Ever since the Tony Awards announced their Hollywood-property-dominated slate of nominees this year, a plethora of hot-take-prone cultural critics started — though really continued a trend that predates this season — bemoaning the fact that Broadway looks a lot more like movie theaters nowadays.
Not in their ornate designs, of course — the likes of AMC murdered any hope of cinemas still reflecting the palace prestige of the cinema — but rather in the entertainment offered therein. All four of the Best Musical nominees — The Band’s Visit, Mean Girls, SpongeBob SquarePants, and Frozen — are properties that rose to various levels of prominence thanks to their screen versions. To make matters worse for these chiders, even the Best Play category, normally reserved for hoity toity originality, heavily features a dude named Harry Potter.
But I’m here to ask for a moratorium on all of this traditionalist, retrograde, and regressive groaning.
First off, it’s a little short-sighted, too rooted in this season alone. Just last year, two of the four nominees for Best Musical — Dear Evan Hansen and Come From Away — were original (unless you count the fact that Come From Away’s story started as an article, which just goes to show that most art is based on something else that came before). The third was Natasha, Pierre, & The Great Comet of 1812, whose radically-altered title alone speaks to the differences from its inspiration, Tolstoy’s War and Peace. The fourth, of course, was Groundhog Dog.
But building my argument off one year would obviously be committing the same mistake as I’m accusing others of perpetrating. Looking ahead, of the 12 new shows (AKA revivals excluded) locked into theaters for next season, only two — King Kong and Pretty Woman — come from the Silver Screen. Two come from the page: Head Over Heels — a jukebox Go-Go’s musical based on Philip Sidney’s Arcadia (which, coincidentally enough, also inspired Tom Stoppard’s play of the same name!; safe to say they won’t be that similar) — and Aaron Sorkin’s To Kill A Mockingbird redux, which is obviously based on Harper Lee’s novel and not its subsequent film adaptation. Two of the 12, The Cher Show and the Rupert Murdoch-centric Ink, come from real life. The rest of the 12, impressively enough, are as original as they come.
Many more shows have been announced, but nothing’s official until a theatre owner publicly promises one of the few very-much-in-demand available theatres to them. Many may never get one, and these announcements often just come courtesy of optimistic (and often naive) producers hoping a press release will attract needed investors to fund their ventures, the opposite of a sure thing. This list of would-be’s is of course populated by recognizable Hollywood properties; their powers-that-be want their existing fans to know their beloveds are coming down the pike, thus explaining why future years look more consumed with movies than most. Why announce a totally original show without any context as to what it’s about? Plus, off-Broadway’s become such a pipeline to Broadway that it’s safe to assume many shows will transfer from smaller venues after successful runs, none of which can be predicted for the Great White Way this early in their development.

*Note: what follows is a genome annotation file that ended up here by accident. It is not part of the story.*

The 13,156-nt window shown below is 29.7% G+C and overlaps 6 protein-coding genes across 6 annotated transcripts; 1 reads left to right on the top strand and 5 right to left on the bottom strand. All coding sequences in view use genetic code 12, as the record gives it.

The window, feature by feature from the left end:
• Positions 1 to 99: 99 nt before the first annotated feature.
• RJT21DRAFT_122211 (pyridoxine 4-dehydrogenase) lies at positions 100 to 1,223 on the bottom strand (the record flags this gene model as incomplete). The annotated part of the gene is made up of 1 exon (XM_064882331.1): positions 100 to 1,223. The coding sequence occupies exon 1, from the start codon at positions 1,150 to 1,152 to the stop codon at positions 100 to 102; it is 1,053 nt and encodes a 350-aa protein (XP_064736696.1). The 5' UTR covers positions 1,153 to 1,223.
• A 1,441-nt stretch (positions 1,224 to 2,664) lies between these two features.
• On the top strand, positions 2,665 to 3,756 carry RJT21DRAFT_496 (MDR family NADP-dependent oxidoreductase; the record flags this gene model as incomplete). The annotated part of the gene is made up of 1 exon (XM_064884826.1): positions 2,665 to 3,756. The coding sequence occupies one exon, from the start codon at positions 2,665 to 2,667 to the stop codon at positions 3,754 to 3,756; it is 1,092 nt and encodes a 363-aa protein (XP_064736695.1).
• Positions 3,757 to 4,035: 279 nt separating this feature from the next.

And even the history books back up my more level-headed view of Broadway’s progression (yes, all change is progress, even if it doesn’t conform to your subjective taste, often colored by nostalgia). To find another season equally-ripped from the big screen, you have to go back to 2013, the only other year in which a majority of the Best Musical slate — Kinky Boots, Bring It On, A Christmas Story — passed through celluloid to arrive on Broadway. Much like next season’s To Kill A Mockingbird, Matilda, 2013’s fourth nominee, also has celluloid in its past, but both started their lives on the page, not the screen (if I was a nitpicker trying to prove my point utilizing bad faith arguments, I could claim the same about Mean Girls, a movie loosely based on Rosalind Wiseman’s non-fiction self-help book Queen Bees and Wannabes, which describes female high school social cliques and the damaging effects they can have on girls. But we all know that has nothing to do with why it’s on Broadway right now).
Besides 2013, every single year in the 21st century included at least one nomination for an original musical (Harry Potter may start the proliferation of franchise plays, but so far this fad has been vastly more prominent in the musical sector).
It’s impossible to refute that more movies are being turned into plays than ever before. My question:
What’s so wrong with that?
ANYTHING can serve as the basis for a quality adaptation. Movies are just as likely to be translated into great shows as other mediums from which Great White Way has long lifted, from books (Matilda!) to operas and even older movies (why hello, Chicago), not to mention a myriad of other types of progenitors (the Come From Away article!). You may not have grown up loving stage-to-screen adaptations, but that doesn’t make them any less likely to be good or bad. They have just as much of a shot as any other artistic enterprise — including completely original material — and should be judged for their standalone merits; the nature of their origins should matter little to our assessments.
Yes, Hollywood’s fingerprints are now all over the Great White Way, and that’ll continue for the foreseeable future. Broadway’s often behind the times, and movies were undoubtedly THE American art form of the 20th century. And SpongeBob is probably only the start of the boob tube’s eventual conquest of the Great White Way (I have a feeling winter is coming to Broadway soon). Hopefully we’ve learned by the time that inevitably occurs not to complain about the trend, but rather to evaluate the new art on, and only on, its own terms.